Milton Larsen, who as co-founder of the Magic Castle transformed a falling-down Hollywood mansion into an iconic private club that attracted top magicians and their fans from around the world, died Sunday. He was 92.
Larsen passed away in his sleep in an apartment a short walk from the Franklin Avenue landmark, according to his niece, Erika. The cause of death was not known, she said.
A gaming entrepreneur purchased the property last year, but Larsen continued to be a frequent and beloved presence at the Franklin Avenue clubhouse. After an awards show Thursday marking the 60th anniversary of the club, he stayed at the bar “until the wee hours,” his niece said.
Larsen spent decades in television as what he called “a gag writer” for shows including “Truth or Consequences,” and it was from the window of a TV studio on Hollywood Boulevard and Highland Avenue that he first spotted the turreted residence that would become the Magic Castle.
A financier had constructed the Edwardian-style manor house with French and Gothic elements in 1908, but it had fallen into disrepair by the 1950s, with shutters dangling and a yard overcome with weeds. Larsen tracked down the owner.
“I told him about this crazy idea of turning it into a club for magicians,” he recalled in a 2017 interview with the Washington Times.
Larsen was born into a family of magicians in Pasadena in 1931. His father, William, was an attorney who once represented Harry Houdini’s widow and left the law to practice magic. His mother, Geraldine, had a children’s show on KTLA called “The Magic Lady.”
“Everybody I knew when I was a kid was in the business,” Larsen recalled decades later.
The couple and their children starred in a Vaudeville review, “Larsen Family of Magicians,” and his father often spoke of opening a club for magicians. After his death, Larsen, his brother, William Jr., and his sister-in-law, Irene, saw a chance to realize that dream.
The club they launched Jan. 2, 1963, offered free membership into what they called the Academy of Magical Arts to subscribers to the magic magazine Genii. The academy is now a nonprofit with its headquarters at the Magic Castle and more than 6,000 members from 40 countries.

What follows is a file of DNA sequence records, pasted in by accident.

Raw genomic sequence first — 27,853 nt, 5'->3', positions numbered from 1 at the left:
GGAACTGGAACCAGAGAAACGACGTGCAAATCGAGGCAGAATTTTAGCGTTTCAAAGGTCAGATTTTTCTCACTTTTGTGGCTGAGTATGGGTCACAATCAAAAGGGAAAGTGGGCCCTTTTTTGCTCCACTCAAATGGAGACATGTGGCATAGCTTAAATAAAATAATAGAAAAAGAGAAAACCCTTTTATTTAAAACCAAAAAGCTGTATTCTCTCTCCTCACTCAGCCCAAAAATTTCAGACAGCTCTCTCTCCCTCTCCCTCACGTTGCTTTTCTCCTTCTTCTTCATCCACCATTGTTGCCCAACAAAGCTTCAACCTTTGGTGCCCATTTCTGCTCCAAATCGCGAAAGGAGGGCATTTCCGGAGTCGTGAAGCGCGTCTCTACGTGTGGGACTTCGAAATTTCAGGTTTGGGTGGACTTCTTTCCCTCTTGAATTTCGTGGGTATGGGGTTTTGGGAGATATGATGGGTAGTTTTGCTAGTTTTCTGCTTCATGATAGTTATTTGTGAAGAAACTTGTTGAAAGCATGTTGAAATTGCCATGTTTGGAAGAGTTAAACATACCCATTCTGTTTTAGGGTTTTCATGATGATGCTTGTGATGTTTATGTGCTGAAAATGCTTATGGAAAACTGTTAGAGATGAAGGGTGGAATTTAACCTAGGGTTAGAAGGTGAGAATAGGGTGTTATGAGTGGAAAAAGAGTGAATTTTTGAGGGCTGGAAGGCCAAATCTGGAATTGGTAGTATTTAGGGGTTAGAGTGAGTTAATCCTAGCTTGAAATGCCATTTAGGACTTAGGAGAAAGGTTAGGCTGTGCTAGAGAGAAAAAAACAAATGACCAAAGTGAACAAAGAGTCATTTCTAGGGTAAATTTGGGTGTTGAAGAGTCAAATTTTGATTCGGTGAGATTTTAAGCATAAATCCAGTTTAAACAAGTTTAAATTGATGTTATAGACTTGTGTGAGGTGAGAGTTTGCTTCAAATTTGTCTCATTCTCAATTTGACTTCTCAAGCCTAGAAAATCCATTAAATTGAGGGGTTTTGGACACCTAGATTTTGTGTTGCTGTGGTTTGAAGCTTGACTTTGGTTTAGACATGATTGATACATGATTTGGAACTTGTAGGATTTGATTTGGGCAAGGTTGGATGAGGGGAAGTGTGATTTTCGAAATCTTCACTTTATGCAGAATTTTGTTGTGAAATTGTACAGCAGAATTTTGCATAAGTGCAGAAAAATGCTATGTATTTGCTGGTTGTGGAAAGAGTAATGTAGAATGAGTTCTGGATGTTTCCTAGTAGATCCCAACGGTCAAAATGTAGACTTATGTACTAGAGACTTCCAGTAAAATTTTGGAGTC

The club attracted those who could perform, those who preferred to watch and celebrities including Cary Grant, Muhammad Ali, Johnny Depp and Ryan Gosling. All who visited were treated to the property’s unique decor — stained glass windows, secret passageways, urinals that talked — and strict dress code that required coats and ties for men.
“Every year at the board meeting they have a chance to change the rules, but everybody likes the rules,” Larsen told The Times in 2013.
Change did come to the club in recent years. After a 2020 Times investigation detailed allegations of sexual harassment, groping and racism at the Magic Castle, the nonprofit overhauled its board. Video game mogul Randy Pitchford, a magic enthusiast and club member, bought the club in April 2022 and installed Erika Larsen as president.
At the awards ceremony last week, Milton Larsen “got a thunderous standing ovation. …This was a man who had a life full up to the very last minute,” said Michael Albright, the Magic Castle’s creative director.
In addition to his niece, Larsen, a part-time resident of Montecito, is survived by his wife, Arlene, and his nephew, Dante.
Larsen was frequently asked whether the type of old-fashioned, small-audience live shows practiced at his club could survive in an age of celebrity performers with highly produced television specials. He was adamant.
“There’s something about seeing a magician live,” he told The Times, adding: “As long as there are people to be fooled, there will be magicians to fool them.”